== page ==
wrote to the UK Prime Minister to set out their concerns surrounding the implications of Brexit for
Northern Ireland. The letter set out a number of issues of particular significance which included the need
to ensure that ‘criminal justice and crime-fighting are not compromised’ and ‘that Brex it does not
provide an incentive for those who wish to undermine the peace process’.
With only months to go
before the end of the transition period little has been done to address the concerns. Brexit inevitably
meant a loss of some EU criminal justice cooperation mechanisms and a concomitant loss of operational
effectiveness. This paper emanates from a research network funded by the AHRC. The UK-Irish
Criminal Justice Cooperation Network began in 2018 and over a two year period 70 practitioners and
academic from Great Britain, Northern Ireland and Ireland generously gave of their time through a series
of workshops to consider the issues which are laid out in this paper. At the first event one practitioner
commented that ‘everyone wants to keep the lights on, but we need to work out how to do it’. The impact
of Brexit will be felt by all practitioners dealing with cross-border crime, even if a deal on criminal
justice and security cooperation can be reached. However, the impacts for Ireland are more acute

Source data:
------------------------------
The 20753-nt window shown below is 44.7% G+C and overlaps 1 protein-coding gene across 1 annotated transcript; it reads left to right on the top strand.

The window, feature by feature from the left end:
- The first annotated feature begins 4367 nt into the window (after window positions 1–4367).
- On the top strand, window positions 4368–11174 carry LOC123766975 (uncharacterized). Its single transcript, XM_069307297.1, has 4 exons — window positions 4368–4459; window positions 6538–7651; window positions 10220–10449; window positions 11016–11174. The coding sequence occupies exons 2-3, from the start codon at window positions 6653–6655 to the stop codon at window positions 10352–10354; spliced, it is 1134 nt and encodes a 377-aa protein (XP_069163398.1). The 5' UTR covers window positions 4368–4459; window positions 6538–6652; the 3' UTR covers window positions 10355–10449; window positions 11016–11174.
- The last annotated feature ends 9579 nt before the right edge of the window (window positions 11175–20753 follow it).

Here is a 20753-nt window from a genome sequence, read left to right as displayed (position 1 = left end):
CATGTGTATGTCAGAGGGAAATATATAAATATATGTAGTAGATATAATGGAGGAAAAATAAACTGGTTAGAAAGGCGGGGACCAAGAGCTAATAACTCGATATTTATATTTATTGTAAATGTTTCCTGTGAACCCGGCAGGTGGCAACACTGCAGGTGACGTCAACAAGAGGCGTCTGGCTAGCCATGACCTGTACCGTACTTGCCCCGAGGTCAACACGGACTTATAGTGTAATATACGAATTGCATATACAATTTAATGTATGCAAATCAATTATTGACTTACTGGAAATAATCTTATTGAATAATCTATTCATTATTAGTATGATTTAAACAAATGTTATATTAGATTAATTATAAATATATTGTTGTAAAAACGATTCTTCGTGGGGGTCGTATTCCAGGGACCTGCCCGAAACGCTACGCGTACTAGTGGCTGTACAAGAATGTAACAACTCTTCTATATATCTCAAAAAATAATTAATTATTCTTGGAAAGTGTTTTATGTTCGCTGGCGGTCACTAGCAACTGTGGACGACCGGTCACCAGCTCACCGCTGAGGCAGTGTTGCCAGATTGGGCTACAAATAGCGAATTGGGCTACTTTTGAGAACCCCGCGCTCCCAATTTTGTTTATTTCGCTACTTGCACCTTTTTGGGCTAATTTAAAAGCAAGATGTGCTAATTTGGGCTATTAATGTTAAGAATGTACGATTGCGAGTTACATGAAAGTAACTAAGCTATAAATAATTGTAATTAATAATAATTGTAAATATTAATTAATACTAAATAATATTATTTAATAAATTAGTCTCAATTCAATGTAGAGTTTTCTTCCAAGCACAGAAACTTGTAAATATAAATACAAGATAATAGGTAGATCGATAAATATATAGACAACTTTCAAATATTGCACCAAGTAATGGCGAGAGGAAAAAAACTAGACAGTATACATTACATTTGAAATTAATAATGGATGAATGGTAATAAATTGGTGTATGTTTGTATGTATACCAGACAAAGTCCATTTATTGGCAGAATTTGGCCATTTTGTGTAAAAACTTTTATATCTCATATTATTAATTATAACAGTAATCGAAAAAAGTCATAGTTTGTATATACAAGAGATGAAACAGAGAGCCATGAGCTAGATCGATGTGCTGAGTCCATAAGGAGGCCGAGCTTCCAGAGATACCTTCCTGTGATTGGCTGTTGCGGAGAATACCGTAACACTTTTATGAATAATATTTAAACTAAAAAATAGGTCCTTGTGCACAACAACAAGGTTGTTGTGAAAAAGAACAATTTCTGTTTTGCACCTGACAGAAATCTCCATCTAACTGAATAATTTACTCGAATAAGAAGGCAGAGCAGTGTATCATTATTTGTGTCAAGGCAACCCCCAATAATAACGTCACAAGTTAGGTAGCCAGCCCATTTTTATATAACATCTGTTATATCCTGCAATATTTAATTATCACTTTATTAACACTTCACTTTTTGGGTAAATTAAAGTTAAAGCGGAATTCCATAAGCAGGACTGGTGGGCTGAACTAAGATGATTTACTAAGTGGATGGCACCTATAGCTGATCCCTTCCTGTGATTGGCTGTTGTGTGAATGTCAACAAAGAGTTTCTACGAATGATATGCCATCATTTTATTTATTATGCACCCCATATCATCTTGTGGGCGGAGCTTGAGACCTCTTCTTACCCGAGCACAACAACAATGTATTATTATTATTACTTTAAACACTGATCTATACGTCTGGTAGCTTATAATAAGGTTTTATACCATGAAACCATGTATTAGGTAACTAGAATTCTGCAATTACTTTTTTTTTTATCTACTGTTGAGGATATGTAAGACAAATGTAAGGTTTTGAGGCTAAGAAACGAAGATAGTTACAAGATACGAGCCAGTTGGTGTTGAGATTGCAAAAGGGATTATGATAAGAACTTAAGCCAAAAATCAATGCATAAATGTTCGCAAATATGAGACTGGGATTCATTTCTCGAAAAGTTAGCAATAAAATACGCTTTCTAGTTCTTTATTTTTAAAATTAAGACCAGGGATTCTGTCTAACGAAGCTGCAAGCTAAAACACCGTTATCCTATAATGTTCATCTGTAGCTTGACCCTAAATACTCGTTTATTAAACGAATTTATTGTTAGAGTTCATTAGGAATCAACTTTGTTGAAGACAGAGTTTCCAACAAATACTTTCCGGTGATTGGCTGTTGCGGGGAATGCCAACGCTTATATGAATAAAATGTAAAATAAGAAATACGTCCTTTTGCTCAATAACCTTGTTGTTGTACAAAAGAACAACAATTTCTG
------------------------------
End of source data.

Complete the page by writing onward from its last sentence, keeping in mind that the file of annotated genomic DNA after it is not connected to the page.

because of the existence of the Common Travel Area and the underlying political history which means
the border, and the political decisions which determine how it is managed hold the potential for conflict.
Consideration of the criminal justice risks and how they are best managed is therefore not just a legal
question. This paper attempts to highlight why Brexit presents a risk to safety of the Common Travel
Area and how the UK and Irish governments and the European Union can work to ensure ‘the lights stay
Part 1—Historical Context of Cooperation Between the UK
and Ireland
The Common Travel Area far pre-dates the founding of the European Union and can be traced to the
Anglo-Irish Treaty negotiations of 1921
and the comparatively slow political process by which Ireland
dismantled residual British constitutional ties.
From the British perspective, Ireland post 1922 remained
1. Tim Wilson, ‘Prisoner Transfer Within the Irish-UK Common Travel Area (CTA) After Brexit: Human Rights Between Politics
and Penal Reform’, in this issue suggests that some aspects at least of the new relationship may evolve through intermittent
readjustment over a considerable period of time.
2. Letter to the Prime Minister, The Rt Hon Theresa May MP from the First Minister and Deputy First Minister of the Northern
Ireland Executive, dated 10 August 2016 <https://www.executiveoffice-ni.gov.uk/sites/default/files/publications/execoffice/
Letter%20to%20PM%20from%20FM%20%26%20dFM.pdf> accessed 3 November 2020.
3. The politics that gave rise to the CTA, its common citizenship rights and the geographical incoherence of the border are
analysed in D Ferriter, The Border: The Legacy of a Century of Anglo-Irish Politics (Profile, London 2019).
4. T Mohr, ‘The Privy Council Appeal as a Minority Safeguard for the Protestant community of the Irish Free State, 1922–1935’
(2012) 63 NILQ 365–95.
78 The Journal of Criminal Law 85(2)